The Oregon Book Report - Book News from Oregon


Teen girls being paid not to get pregnant

September 30, 2011 --

Does a “buck-a-day” keep teen pregnancy away?
By Traci Scott, Oregon writer

An innovative program, College-bound Sisters, was founded at the University of North Carolina with the purpose of incenting girls to keep from getting pregnant. The program pays $1 each day to girls 12 to 18 years old who remain pregnancy free and attend weekly meetings. The money is deposited into an interest-bearing college fund that the girls can collect once they graduate from high school. Some girls have earned as much as $2,000. Nearly 100 percent of the girls who finish the program have gone on to graduate from college. If a girl drops out of the program or gets pregnant, her money is divided among the other girls still in the program.

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Video: Kids kiss melts your heart

September 29, 2011 --

Here is another You Tube video making waves on the internet. Very precious to see this little girl try to reach out with love to her stubborn older brother. Please watch.

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How to create an atmosphere where teens will want to talk

September 28, 2011 --

Creating an Atmosphere to Share
by Chantelle K. Dockter, MA, Licensed Professional Counselor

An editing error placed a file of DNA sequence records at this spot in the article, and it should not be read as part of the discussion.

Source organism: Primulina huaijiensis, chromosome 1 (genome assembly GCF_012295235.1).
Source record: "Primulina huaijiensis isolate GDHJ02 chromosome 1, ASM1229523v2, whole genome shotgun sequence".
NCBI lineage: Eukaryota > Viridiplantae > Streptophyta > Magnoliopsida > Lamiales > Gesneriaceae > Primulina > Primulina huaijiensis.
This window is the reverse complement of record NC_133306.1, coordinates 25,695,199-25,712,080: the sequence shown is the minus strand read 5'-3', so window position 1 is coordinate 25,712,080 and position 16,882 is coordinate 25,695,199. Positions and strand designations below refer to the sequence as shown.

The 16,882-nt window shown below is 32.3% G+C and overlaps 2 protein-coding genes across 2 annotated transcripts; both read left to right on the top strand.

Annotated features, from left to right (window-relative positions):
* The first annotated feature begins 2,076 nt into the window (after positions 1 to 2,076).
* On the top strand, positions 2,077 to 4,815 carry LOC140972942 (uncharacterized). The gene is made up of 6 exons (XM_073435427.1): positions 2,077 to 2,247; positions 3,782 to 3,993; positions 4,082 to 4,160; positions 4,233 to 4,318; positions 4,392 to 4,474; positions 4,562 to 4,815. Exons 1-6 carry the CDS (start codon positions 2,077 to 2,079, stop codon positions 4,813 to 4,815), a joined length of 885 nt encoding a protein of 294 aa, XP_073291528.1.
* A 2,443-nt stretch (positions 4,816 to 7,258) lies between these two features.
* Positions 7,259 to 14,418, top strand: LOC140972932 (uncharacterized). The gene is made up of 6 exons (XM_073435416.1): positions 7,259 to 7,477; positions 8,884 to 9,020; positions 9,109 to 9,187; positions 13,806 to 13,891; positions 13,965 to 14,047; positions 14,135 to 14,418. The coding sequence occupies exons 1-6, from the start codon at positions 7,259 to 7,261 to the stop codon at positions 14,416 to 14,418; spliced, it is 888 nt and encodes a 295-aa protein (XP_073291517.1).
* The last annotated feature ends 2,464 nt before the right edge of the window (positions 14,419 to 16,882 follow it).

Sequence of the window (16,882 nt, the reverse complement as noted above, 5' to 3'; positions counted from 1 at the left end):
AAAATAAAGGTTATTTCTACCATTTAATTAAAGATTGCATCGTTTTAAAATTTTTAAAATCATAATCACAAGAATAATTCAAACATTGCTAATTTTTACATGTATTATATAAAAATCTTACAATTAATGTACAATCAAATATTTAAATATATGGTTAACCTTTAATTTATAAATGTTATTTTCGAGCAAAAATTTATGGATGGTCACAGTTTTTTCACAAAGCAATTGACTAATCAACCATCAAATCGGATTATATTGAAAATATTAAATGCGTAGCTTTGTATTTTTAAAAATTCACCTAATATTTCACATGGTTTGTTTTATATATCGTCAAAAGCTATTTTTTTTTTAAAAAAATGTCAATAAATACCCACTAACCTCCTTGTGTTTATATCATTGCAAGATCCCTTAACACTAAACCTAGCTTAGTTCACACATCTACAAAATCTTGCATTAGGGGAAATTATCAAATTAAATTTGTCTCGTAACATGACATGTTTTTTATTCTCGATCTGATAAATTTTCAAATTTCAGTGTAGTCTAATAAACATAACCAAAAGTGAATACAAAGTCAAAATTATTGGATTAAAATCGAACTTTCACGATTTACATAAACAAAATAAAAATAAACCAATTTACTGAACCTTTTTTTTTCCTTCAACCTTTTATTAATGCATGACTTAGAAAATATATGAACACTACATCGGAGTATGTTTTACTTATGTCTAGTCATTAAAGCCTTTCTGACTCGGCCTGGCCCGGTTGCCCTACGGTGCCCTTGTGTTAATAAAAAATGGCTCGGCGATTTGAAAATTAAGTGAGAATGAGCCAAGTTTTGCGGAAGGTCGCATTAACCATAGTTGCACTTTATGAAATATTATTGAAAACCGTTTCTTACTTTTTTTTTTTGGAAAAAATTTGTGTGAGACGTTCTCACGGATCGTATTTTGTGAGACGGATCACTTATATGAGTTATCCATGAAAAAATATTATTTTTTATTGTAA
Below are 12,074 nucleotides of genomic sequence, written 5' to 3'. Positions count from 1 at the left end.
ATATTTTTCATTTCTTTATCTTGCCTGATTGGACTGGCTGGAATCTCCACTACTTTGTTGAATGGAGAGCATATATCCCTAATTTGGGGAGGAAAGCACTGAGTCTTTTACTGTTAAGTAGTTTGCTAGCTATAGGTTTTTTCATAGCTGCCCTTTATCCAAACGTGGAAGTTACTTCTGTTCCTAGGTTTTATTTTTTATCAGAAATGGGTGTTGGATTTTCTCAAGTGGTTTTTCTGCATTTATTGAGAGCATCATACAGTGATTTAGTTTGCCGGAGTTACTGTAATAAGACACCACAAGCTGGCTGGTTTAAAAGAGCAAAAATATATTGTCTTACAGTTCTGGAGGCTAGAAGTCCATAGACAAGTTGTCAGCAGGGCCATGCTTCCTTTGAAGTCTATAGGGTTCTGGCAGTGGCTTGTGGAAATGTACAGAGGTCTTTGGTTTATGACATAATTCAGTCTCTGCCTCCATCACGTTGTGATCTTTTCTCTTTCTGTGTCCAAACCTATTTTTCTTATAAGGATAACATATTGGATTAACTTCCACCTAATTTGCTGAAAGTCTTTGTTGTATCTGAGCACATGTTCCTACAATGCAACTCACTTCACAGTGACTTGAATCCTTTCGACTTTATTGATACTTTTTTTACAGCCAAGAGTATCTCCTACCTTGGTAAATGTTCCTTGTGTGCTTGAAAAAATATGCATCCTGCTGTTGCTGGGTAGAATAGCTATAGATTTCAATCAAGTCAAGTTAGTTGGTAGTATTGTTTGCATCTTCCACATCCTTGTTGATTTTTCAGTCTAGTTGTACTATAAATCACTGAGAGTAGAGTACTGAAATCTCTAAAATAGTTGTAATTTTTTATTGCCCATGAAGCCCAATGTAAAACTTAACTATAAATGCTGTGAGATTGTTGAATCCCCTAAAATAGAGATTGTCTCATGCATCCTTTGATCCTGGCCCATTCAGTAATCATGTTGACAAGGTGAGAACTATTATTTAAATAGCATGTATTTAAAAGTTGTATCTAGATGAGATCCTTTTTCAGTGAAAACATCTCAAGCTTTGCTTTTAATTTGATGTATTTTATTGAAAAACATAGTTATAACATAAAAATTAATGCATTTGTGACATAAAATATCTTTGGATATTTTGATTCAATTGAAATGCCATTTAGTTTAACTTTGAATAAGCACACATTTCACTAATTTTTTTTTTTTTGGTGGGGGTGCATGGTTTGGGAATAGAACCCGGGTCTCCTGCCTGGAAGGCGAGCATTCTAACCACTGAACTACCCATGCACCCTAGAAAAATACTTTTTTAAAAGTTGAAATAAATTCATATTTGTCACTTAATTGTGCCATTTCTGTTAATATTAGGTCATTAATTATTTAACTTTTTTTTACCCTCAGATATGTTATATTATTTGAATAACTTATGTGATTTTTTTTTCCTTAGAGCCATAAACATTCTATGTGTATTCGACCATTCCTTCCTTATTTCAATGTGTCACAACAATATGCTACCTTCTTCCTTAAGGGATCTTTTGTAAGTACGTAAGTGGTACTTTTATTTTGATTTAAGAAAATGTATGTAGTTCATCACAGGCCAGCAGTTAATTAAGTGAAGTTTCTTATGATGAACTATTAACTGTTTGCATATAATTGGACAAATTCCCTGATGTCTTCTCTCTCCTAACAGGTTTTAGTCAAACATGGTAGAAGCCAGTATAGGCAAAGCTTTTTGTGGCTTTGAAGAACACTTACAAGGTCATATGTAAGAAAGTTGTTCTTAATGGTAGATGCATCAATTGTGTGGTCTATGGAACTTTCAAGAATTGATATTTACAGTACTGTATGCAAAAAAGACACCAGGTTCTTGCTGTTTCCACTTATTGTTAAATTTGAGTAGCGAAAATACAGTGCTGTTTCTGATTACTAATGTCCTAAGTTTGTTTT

Life is busy. I know, that is stating the obvious. But just recently, I truly realized how busy each day really is. It seems like every moment is accounted for. By the time you get the tasks of the day completed, it is time to do it all over again the next day.

Our girls are now 5 and 3 years old. As a therapist that works with a variety of clientele, including teens, I know how important it is to foster a relationship with your children that encourages communication. This can and should begin at an early age.

The tricky part is making the time to do this and even trickier is creating an atmosphere where the child or teen will want to talk.

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Bullying Leads to Another Tragedy


by Erika Weisensee, Oregon Writer

The media is publicizing another tragic case of teen suicide—14-year-old Jayme Rodemeyer of New York took his own life after years of bullying, his family reports. Bullies utilized social networking sites to torment this boy. For every child like Jayme, there are thousands of other children who are bullied and tormented that we never hear about.

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Frets over first-born result in one confident mom

September 27, 2011 --

The only thing I worry about is my lack of worry
by Jen Rouse
The Short Years

Before I became a mother I was pretty sure of one thing–that whatever else may happen, at least I would be a *fair* parent. You always hear that the first-born gets the most attention and the youngest is constantly babied and the middle child is neglected. None of that would be true in my family–I would always treat each child equally and love them all exactly the same.

Two years ago, when my firstborn started kindergarten, I cried. Not big tears, not lengthy tears, but tears, just the same. And now, this year, my middle-born started kindergarten AND my youngest started preschool and not only were my eyes entirely dry, I didn’t even get around to blogging about it until two weeks after the fact. That’s how not a big deal it was, the second time around.

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Brooklyn’s Emily Roebling picks up where her husband left off

September 26, 2011 --

Portrait of Emily  Warren Roebling

by Leona Atkinson
Wondrous Works Blog

“…an everlasting monument to the sacrificing devotion of a woman and of her capacity for that higher education from which she has been too long disbarred.”